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Little Boxes: Discovering Doelger
August 26, 2013, 05:00 AM By Bill Silverfarb Daily Journal

The Westlake neighborhood in Daly City is comprised entirely of Doelgers, suburban tract homes built after World War II. Henry Doelger, bottom left, built 11,000 of the homes in San Francisco and San Mateo counties in the late 1940s and early '50s.

Rob Keil

Rob Keil had published a book titled “Little Boxes: The Architecture of a Classic Midcentury Suburb” about Daly City’s Westlake neighborhood back in 2006 and decided after that the best way to tell the iconic suburb’s story was to make a documentary film about it and its creator Henry Doelger.

Keil grew up in Doelger homes and after publishing the book started to give talks with slideshows about the history of the neighborhood and its builder. He compiled interviews on video of some of the early architects and first homeowners who bought into the neighborhood back in the 1950s but never quite compiled all of the material into a documentary after spending years on it.

Keil was then featured in an article in California Home+Design that told of his work on the documentary and his trouble completing it.

After reading the magazine article, mid-century modern home specialist Monique Lombardelli gave Keil a call expressing her interest in the topic as she had just completed an award-winning documentary herself entitled “People in Glass Houses: The Legacy of Joseph Eichler.”

The two shared a passion for homes built in the era and became fast friends. Menlo Park-based Lombardelli, who owns Modern Homes Realty, even sold Keil’s Doelger home and then helped him buy an Eichler-type home in San Bruno.

She also offered to help Keil finish his documentary and the two co-produced it together. “Little Boxes: The Legacy of Henry Doelger” is almost complete and will debut soon.

It tells the story of Doelger, born in San Francisco, who left school in the eighth grade but went on to become one of the nation’s top home builders. San Francisco’s Sunset District is filled with Doelgers and he built all of the Westlake neighborhood. There are 11,000 Doelgers in San Francisco and San Mateo counties.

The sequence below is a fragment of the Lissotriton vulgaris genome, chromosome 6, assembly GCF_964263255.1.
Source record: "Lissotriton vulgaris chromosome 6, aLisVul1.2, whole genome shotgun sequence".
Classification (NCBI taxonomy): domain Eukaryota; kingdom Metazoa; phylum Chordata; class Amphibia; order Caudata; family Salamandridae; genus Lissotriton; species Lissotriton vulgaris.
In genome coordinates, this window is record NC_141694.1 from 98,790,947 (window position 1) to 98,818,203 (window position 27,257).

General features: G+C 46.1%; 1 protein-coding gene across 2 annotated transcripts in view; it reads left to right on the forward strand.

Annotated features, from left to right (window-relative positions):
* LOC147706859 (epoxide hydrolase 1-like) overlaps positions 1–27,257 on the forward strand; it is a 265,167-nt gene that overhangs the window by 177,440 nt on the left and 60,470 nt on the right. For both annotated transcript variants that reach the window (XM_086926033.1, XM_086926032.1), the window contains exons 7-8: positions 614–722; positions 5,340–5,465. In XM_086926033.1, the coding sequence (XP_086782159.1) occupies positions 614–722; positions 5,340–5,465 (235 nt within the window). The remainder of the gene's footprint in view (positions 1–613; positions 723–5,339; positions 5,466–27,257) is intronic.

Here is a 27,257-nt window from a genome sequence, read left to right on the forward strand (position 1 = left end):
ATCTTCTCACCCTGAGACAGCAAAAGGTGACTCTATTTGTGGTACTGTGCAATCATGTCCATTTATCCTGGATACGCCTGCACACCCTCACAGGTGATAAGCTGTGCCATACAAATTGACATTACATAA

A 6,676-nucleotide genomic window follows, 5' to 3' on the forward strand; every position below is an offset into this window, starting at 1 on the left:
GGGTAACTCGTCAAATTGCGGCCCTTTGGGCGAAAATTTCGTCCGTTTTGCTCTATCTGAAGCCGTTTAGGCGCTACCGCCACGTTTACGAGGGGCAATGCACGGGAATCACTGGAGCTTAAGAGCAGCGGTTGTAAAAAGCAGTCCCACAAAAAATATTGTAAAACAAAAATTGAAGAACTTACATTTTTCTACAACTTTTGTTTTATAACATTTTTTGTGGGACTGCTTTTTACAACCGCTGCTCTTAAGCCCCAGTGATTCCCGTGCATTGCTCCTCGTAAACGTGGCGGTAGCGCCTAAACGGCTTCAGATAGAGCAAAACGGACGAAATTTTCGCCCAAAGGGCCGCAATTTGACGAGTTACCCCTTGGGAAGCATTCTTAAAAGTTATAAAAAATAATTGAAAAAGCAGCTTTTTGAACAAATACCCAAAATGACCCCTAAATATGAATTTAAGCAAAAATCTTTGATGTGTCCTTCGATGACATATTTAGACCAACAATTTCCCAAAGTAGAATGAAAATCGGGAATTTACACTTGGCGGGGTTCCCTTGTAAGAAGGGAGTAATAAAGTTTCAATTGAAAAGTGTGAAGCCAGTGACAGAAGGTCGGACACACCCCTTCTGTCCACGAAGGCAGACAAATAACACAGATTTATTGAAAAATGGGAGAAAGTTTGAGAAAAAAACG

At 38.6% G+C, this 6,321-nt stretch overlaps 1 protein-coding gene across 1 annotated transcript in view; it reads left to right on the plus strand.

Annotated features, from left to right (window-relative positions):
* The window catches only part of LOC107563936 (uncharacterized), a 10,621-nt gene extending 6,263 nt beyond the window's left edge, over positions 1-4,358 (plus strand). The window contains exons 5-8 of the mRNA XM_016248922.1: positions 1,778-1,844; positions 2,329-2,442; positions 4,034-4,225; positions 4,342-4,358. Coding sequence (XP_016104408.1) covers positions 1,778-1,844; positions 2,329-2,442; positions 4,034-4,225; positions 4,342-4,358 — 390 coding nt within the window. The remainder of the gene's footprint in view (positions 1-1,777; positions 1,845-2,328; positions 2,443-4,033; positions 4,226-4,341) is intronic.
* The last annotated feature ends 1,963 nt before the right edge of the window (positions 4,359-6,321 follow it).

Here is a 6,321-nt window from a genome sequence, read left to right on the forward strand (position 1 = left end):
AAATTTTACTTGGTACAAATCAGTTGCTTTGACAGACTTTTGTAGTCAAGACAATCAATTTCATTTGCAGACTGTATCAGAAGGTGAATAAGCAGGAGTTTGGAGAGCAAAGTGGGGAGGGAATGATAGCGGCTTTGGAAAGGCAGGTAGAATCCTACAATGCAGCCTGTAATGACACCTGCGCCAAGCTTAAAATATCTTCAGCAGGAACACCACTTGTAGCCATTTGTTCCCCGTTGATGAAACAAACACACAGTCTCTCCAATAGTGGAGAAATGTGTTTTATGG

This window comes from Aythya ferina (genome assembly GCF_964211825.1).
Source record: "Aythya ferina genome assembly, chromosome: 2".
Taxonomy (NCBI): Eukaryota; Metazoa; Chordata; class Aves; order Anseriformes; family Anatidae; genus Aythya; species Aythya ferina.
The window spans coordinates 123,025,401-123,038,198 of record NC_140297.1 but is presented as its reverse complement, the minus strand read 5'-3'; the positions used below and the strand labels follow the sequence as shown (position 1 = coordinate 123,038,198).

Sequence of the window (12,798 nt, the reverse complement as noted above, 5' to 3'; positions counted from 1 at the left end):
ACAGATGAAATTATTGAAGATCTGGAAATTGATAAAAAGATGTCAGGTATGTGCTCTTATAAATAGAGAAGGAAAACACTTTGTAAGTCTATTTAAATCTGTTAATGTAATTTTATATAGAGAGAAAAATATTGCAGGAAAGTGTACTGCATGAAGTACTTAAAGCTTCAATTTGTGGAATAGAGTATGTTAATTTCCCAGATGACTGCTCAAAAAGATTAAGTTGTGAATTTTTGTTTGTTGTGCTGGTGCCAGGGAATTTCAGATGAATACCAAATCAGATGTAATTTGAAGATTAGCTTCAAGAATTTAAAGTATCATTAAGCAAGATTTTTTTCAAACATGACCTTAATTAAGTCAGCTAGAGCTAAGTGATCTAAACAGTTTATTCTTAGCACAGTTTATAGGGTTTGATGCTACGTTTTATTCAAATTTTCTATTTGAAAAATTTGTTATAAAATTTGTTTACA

Westlake is known for its long rows of Doelger’s boxy houses which allegedly inspired Malvina Reynolds’ folk song “Little Boxes” which became an anthem for anti-suburbanism in the 1960s.

Lombardelli, however, embraced the song and has even purchased the rights to use it in the film.

“The homes are historically significant although sometimes ignored,” Keil told the Daily Journal. “There’s the mythology that they are little boxes, tacky and inconsequential.”

Doelgers do have a “funky character,” Keil said, but are far from inconsequential.

“They are really efficient. There is no wasted space. They are well laid out and well constructed. They also have this pop-modern look. There is a cuteness to them. They look happy and upbeat,” Keil said.

They are also affordable.

The same Doelger in Daly City that will sell between $500,000 and $700,000 today will sell for more than $1 million if it were located in Palo Alto, he said.

“It’s the best affordable housing if you like mid-mods,” Lombardelli said.

The two hope their collaboration will bring a new respect to the two-story suburban icons and their slanted roofs and Keil is thankful Lombardelli gave him that call.

“Her passion and enthusiasm helped kick-start this,” he said.

To watch the film trailer go to www.modernhomesrealty.com.

silverfarb@smdailyjournal.com

(650) 344-5200 ext. 106

 

 

Tags: doelger, documentary, lombardelli,


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